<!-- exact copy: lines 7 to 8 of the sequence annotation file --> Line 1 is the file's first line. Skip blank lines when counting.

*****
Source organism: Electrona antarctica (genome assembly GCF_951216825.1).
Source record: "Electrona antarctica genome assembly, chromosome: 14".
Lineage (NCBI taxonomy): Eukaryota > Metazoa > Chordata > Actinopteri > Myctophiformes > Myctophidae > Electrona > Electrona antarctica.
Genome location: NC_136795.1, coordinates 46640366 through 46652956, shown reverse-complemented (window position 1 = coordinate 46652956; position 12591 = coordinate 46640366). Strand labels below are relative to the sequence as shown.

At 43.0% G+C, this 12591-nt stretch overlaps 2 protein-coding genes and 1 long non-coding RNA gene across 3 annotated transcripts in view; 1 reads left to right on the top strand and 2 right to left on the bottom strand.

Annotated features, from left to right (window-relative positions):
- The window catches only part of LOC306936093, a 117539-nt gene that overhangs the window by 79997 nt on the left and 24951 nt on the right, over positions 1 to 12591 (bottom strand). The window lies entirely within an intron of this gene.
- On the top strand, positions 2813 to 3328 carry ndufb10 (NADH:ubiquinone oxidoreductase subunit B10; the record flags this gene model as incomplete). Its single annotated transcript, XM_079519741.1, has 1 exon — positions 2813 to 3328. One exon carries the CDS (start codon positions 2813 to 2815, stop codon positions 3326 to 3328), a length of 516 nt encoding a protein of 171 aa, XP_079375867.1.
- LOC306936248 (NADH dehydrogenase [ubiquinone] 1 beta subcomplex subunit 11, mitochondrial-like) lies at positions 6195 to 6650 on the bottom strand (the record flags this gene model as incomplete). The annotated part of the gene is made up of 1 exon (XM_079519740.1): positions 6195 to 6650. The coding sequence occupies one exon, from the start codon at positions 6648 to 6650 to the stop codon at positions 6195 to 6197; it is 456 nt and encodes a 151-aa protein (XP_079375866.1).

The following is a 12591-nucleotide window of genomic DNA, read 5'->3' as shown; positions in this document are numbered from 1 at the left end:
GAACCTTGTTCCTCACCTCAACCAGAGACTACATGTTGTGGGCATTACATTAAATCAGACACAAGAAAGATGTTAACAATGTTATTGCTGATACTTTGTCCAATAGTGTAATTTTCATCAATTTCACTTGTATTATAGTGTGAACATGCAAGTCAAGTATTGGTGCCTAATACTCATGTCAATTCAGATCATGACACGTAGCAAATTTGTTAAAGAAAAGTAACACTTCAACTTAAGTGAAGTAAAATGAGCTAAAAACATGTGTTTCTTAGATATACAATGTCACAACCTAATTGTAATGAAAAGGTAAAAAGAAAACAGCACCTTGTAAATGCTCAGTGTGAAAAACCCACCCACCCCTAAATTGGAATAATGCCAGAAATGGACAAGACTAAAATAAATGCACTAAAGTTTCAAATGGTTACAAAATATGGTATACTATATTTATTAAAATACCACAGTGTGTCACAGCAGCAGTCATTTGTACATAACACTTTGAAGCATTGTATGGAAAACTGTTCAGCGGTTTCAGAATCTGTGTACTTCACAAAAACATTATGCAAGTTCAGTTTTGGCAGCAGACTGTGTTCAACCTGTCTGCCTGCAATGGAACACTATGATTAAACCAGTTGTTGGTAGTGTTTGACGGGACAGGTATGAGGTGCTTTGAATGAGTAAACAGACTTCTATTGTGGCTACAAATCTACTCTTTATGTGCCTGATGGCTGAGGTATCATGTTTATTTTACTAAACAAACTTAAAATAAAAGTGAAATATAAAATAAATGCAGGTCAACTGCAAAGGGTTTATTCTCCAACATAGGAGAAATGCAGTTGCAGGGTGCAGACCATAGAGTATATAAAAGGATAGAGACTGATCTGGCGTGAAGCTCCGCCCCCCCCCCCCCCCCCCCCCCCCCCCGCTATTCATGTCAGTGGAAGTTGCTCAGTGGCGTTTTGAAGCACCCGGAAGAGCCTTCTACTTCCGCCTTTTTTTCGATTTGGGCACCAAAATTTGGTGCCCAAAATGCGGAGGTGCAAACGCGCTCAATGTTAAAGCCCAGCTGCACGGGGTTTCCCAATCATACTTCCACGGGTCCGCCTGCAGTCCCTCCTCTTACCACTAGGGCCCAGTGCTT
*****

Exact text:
- The window catches only part of LOC306936093, a 117539-nt gene that overhangs the window by 79997 nt on the left and 24951 nt on the right, over positions 1 to 12591 (bottom strand). The window lies entirely within an intron of this gene.
- On the top strand, positions 2813 to 3328 carry ndufb10 (NADH:ubiquinone oxidoreductase subunit B10; the record flags this gene model as incomplete). Its single annotated transcript, XM_079519741.1, has 1 exon — positions 2813 to 3328. One exon carries the CDS (start codon positions 2813 to 2815, stop codon positions 3326 to 3328), a length of 516 nt encoding a protein of 171 aa, XP_079375867.1.